Why Trains Work


If you are like me, whenever I get stuck in those frustratingly long line ups waiting for that #*^!@ …train to clear through the core, I continually ask myself – what the heck were they thinking? That moment passes quickly as I snap back to reality and remember that the reason those trains are going through our town, at what seems like the most inconvenient of times, is quite simply because it means business is working.

Area plants are manufacturing products for export in one direction and the feedstock they need to build their products are flowing in from the opposite direction. That means business alright and that means thousands of jobs right here in London and across the country.

That being said, no one will ever forget the unfortunate and tragic derailment that took place in Lac-Megantic, Quebec this past July. Events like that are not only horrific, they are entirely preventable. Doubtless the entire rail industry will be under enormous pressure to guarantee the maximum safety for their passengers, crews, and all Canadians who live on or near a rail line.

And again, if you are like me, you may also ponder from time to time, exactly what is in all those tanker cars that pass right through our downtown every day of the week. Could a Lac-Megantic disaster happen here? Well you only have to drive down the 401 for an hour and half and ask the good people of Mississauga. (Nov. 1979 – 200,000 people evacuated after train from Windsor derails with explosives and chemicals on board).

To no one’s surprise, since the tragic derailment of the Montreal, Maine & Atlantic train in Lac-Mégantic, many civic officials (hopefully including our own) have been contacting CN and CP, asking for more information on the commodities that pass through their jurisdictions and what plans are in place to ensure that this type of disaster never occurs again.

I was contacted recently by my good friend Sean Finn, Executive Vice-President, Corporate Services of CN and the former Chair of the Board for the Canadian Chamber of Commerce. To be clear, while I may be a good friend of Sean’s, CN by no means needs a Gerry Macartney as an apologist for Canada’s rail industry. Though CN was not involved in this incident, they clearly recognize the concerns being expressed by municipalities across the entire country and I am thankful that Sean took the time to share these perspectives with me.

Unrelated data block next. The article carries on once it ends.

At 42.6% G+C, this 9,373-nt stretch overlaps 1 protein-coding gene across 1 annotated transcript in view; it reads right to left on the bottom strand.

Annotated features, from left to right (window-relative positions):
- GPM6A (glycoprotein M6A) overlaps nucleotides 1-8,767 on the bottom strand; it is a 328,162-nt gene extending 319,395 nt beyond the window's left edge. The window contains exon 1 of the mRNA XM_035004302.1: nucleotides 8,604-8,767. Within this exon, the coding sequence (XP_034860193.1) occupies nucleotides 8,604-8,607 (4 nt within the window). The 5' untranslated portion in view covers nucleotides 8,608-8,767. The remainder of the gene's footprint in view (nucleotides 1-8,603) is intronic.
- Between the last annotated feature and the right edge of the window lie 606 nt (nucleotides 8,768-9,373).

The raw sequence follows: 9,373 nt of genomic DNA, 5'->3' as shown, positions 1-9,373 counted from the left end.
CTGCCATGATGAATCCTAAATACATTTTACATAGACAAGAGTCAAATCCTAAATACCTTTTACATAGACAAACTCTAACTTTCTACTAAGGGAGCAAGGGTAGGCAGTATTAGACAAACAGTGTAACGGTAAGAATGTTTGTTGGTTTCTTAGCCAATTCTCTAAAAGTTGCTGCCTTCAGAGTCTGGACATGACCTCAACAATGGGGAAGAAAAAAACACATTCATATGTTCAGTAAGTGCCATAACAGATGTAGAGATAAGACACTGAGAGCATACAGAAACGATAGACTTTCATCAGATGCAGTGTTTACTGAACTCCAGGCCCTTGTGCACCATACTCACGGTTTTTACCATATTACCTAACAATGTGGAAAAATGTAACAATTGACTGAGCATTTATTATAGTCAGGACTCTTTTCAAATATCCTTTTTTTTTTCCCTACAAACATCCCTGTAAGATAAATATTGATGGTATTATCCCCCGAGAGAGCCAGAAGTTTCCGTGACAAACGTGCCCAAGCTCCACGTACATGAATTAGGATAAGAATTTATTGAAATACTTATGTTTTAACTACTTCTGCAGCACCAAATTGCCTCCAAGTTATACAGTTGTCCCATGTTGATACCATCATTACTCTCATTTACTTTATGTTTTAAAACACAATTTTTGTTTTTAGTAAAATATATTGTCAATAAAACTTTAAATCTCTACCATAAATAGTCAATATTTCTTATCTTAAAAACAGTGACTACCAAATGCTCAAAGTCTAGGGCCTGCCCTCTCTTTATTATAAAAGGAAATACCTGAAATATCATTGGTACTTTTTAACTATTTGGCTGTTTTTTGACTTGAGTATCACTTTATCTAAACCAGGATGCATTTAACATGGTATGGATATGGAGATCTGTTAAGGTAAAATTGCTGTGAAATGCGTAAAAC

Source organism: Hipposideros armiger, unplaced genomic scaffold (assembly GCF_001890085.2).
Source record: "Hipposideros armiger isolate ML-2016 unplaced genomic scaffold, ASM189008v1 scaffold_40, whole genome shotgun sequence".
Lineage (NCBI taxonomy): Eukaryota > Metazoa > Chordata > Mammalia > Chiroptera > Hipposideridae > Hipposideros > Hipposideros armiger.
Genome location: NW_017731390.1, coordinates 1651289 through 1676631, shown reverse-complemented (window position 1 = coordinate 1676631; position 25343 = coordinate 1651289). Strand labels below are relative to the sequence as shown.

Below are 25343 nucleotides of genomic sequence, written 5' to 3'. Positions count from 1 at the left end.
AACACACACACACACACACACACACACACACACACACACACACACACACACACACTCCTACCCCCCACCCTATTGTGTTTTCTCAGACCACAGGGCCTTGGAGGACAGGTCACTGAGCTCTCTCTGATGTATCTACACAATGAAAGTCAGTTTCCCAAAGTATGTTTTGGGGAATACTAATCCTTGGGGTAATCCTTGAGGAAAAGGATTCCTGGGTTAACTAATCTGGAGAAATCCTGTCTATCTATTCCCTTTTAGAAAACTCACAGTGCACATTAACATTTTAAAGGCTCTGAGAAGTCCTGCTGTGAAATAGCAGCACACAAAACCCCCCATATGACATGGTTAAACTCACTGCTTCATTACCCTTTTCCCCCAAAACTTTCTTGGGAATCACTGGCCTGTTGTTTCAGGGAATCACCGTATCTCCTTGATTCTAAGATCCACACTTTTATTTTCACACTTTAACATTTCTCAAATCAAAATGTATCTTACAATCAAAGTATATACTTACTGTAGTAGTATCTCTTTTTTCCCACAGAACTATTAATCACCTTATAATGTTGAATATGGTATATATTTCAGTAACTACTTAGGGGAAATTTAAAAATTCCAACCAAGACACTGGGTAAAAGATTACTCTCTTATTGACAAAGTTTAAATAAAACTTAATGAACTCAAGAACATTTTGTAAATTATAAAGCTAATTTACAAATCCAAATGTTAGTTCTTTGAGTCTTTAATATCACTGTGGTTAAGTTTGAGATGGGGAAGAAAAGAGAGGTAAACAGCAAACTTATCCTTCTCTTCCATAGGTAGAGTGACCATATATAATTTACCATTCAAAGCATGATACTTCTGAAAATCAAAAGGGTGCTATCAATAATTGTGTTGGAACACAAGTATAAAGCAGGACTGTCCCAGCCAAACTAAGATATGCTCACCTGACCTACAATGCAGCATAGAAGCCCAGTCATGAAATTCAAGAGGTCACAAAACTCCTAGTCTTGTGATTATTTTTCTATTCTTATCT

First, as we already know, the tragic and unusual incident that took place at Lac-Mégantic, Québec will be thoroughly investigated by federal authorities to determine what went wrong, and it’s is a sober reminder that safety must be an absolute priority in the rail industry. Agreed! And, notwithstanding that accidents can, and do happen, the movement of hazardous material by rail is in fact handled with a high level of safety. More than 99 per cent of dangerous goods moving by rail arrive at their destination without a release caused by an accident. That is reassuring and as much as we would all like that to be 100%, that will likely never be achieved by any mode of transportation.

CN has a network of more than 23,000 miles and on it they transport a wide array of products. These products are essential to our local and national economy and one could argue, our way of life for communities across Canada. They include forest products, metals and minerals, grains and fertilizers, automotive products, petroleum and chemicals, coal, defense machinery, and a variety of consumer goods carried in intermodal containers. Any of these products, including those classified as Dangerous Goods, can be expected to be moved on any part of the CN rail network.

The Railway regularly shares information with responsible authorities, including municipal officials and responders, on what commodities are handled through their jurisdiction. This is done to assist municipal emergency planners and responders in developing effective and realistic emergency response plans.

Railways in Canada and the United States are subject to extensive safety regulation. Through the Transportation Community Awareness and Emergency Response (TRANSCAER®), CN works closely to help communities understand the movement of hazardous materials and what is required in the event of transportation incidents. They also work with partner chemical companies to support communities with information sessions and training and simulations for community leaders and first-responders about hazardous commodities.

Are any of these things an iron-clad guarantee that incidents like Lac-Megantic will never happen again? We certainly hope so. But, if nothing else it has put the entire rail industry in Canada on high alert in ensuring that operators like CN, provide the utmost in safety for the communities through which they operate. And that at least provides me with some increased confidence that the likelihood or probability of another catastrophic disaster can be averted.

The London Chamber of Commerce has donated a modest sum to the Lac-Megantic Red Cross Relief Fund. Let’s hope it provides at least a small measure of relief for those who suffered the tragic loss of friends and relatives. Let’s hope too, that we have taken away some hard lessons from this tragedy and that Canada’s rail industry will, more than ever, place our safety first.

Please feel free to contact us at the Chamber should you wish to have the contact information for CN with respect to the transportation of hazardous commodities that move through London.

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